During those years Firestone also hosted the World Series of Golf, a made-for-television thirty-six-hole exhibition featuring the reigning champions of the four majors. Starting in 1976, the tournament became an official PGA Tour event, played over the regulation seventy-two holes and with a field that started at twenty and eventually grew to include winners of tournaments from all the major global tours. The 1976 edition, played on the South Course the week following the last American Golf Classic was completed on the North Course, offered a top prize of $100,000, more than twice the payday of any of that year’s four majors. Jack Nicklaus took home the big check, one year after he had captured the PGA Championship over the same layout.

The World Series of Golf eventually morphed into one of the four annual World Golf Championships events, each of which has limited fields representing the world’s top players. The WGC-Bridgestone Invitational sets its field based on world rankings, victories on the participating tours, and membership on the most recent Ryder Cup and Presidents Cup teams. This year that resulted in a field of 71 players taking on Firestone’s South Course as well as each other.

On paper the WGC-Bridgestone looked like the ideal opportunity for the closely watched comeback of Tiger Woods to finally reach its goal of returning the greatest golfer of his generation to the winner’s circle. To say that Firestone’s South Course suits his eye is a gross understatement. Woods has won this event a record eight times, and three of those victories have been runaways. In 2000 he won for the second time and set the tournament record of 21-under par while winning by eleven shots. Seven years later his sixth WGC-Bridgestone title was by eight shots over Justin Rose and Rory Sabbatini. Five years ago, he captured his most recent win at Firestone, or anywhere else, finishing seven ahead of Keegan Bradley and Henrik Stenson.

The early signs were encouraging for Woods and the predictably huge galleries following his play. He opened with a 4-under par 66 and followed that up with a 68, to sit at 6-under at the tournament’s midpoint. That left him five adrift of a three-way tie at the top of the leader board, but Woods leads the Tour this season in third round scoring average. That stat along with his track record at Firestone had fans dreaming of a weekend surge. Instead they were reminded of both how great the challenge is for the 42-year-old Woods, and the depth of talent on the Tour. Woods made just one birdie in his third round, while dropping strokes on four holes to finish with a 3-over par 73. On Sunday he matched that number with a particularly ugly final nine that included two double bogeys. The weekend of poor play dropped him all the way down into a tie for 31st in the tournament’s final standings.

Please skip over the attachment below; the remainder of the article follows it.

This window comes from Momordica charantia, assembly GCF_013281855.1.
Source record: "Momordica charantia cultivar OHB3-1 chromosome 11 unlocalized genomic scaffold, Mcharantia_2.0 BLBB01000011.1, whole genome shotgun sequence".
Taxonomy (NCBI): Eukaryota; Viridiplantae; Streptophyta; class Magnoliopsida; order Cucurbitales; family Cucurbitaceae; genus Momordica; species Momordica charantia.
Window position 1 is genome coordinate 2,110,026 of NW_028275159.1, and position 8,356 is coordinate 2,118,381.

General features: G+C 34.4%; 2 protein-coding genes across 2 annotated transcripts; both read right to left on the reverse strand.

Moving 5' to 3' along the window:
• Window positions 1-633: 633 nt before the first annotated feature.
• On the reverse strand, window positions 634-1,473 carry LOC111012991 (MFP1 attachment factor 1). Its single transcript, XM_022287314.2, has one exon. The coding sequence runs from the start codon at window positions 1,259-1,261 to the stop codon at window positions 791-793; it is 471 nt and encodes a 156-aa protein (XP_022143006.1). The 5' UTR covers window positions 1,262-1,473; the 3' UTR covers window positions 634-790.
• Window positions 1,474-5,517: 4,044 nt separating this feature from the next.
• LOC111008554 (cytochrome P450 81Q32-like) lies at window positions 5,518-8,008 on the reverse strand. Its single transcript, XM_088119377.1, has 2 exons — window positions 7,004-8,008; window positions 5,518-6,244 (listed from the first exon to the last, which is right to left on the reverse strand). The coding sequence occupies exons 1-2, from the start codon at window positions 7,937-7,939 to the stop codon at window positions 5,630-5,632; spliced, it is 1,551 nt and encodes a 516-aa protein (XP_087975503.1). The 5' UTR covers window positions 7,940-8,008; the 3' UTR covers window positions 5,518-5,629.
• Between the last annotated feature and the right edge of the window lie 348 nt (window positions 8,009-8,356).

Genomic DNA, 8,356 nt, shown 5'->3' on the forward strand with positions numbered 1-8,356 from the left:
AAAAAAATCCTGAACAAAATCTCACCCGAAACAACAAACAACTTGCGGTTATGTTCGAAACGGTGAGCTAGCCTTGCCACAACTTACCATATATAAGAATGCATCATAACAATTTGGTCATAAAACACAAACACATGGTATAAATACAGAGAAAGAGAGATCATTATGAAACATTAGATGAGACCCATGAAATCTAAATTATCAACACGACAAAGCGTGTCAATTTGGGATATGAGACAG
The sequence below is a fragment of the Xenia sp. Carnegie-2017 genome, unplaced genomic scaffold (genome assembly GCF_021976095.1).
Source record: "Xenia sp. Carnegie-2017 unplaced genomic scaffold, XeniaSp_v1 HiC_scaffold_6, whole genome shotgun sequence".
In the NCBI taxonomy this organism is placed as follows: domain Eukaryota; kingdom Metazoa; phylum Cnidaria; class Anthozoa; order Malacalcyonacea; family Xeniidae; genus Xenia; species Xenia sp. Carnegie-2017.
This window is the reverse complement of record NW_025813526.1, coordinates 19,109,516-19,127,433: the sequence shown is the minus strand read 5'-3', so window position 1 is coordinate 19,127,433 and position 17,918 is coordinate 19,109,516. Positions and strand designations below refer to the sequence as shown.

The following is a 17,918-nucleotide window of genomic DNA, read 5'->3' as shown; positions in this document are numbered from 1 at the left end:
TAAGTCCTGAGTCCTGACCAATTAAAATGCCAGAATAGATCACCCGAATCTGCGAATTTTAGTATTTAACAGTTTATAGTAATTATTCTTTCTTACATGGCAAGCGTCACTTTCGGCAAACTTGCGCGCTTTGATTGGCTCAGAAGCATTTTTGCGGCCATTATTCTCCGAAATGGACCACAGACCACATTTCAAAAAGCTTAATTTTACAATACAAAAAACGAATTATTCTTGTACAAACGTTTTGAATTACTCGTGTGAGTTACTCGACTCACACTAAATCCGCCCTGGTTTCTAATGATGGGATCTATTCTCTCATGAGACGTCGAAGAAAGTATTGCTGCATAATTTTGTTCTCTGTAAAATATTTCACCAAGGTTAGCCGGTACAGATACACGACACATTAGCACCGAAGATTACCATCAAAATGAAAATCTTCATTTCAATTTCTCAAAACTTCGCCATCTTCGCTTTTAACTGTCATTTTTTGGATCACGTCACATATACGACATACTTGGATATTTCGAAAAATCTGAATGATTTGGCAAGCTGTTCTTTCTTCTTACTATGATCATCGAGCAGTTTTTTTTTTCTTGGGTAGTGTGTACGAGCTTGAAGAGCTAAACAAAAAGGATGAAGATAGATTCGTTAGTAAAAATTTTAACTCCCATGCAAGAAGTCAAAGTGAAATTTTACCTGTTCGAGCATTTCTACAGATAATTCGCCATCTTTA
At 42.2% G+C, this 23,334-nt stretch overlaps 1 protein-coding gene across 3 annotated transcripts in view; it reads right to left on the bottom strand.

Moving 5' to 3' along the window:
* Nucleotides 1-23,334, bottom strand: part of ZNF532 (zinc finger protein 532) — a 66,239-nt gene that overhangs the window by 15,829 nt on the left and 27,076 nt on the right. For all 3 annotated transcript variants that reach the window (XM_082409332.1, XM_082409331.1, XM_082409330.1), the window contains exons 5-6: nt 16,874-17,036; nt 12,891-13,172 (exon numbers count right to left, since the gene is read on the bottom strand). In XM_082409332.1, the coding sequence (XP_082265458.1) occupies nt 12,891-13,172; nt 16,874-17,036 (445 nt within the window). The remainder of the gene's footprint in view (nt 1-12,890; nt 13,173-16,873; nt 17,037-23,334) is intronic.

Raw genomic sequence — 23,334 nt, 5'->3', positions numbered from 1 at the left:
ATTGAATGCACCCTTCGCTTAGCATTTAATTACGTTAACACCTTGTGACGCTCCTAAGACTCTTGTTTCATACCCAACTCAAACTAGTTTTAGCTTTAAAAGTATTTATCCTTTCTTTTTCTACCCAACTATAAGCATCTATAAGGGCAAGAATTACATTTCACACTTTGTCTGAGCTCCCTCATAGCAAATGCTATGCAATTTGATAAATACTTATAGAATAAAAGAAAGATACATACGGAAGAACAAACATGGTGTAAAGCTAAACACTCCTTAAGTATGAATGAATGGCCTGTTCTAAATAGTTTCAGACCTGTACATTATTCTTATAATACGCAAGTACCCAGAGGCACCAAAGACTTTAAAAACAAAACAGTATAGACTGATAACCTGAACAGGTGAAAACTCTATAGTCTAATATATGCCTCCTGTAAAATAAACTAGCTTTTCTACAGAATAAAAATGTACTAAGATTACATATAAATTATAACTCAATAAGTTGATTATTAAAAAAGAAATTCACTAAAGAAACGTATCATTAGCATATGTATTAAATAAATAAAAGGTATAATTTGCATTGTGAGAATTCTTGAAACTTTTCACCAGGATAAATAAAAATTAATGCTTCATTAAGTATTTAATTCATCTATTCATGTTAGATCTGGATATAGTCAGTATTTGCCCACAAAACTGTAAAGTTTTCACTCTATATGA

But while Woods was struggling the leader board had plenty of star power, with the likes of Justin Thomas, Rory McIlroy, Jason Day all near the top. They were joined on Sunday by Dustin Johnson and U.S. Open champion Brooks Koepka, both of whom posted good scores early to gain ground. But in the end, there was little drama. Thomas had moved three shots clear of the field on Saturday, and as the course hardened and scoring became more difficult Sunday afternoon, Firestone showed its teeth and made it all but impossible for anyone to mount a charge. Thomas coasted home with a 1-under 69, good for a 15-under total and a four-shot margin over Kyle Stanley.

With that the PGA Tour departed Firestone Country Club, not until next year but for good. All the club’s history with the Tour, the constant support of huge Ohio galleries and the appreciation of the layout by so many Tour players was outweighed by the demands of one of the Tour’s major sponsors. As a condition of renewing its support for the season-long points race that culminates in the awarding of the FedEx Cup, the package delivery service wanted an upgrade in the tournament held near its Memphis headquarters. The St. Jude Classic has been a fixture on the Tour’s calendar for decades, but the timing of the event has led to weak fields. Starting next season this WGC tournament will move to TPC Southwind and be renamed the WGC-FedEx St. Jude Invitational.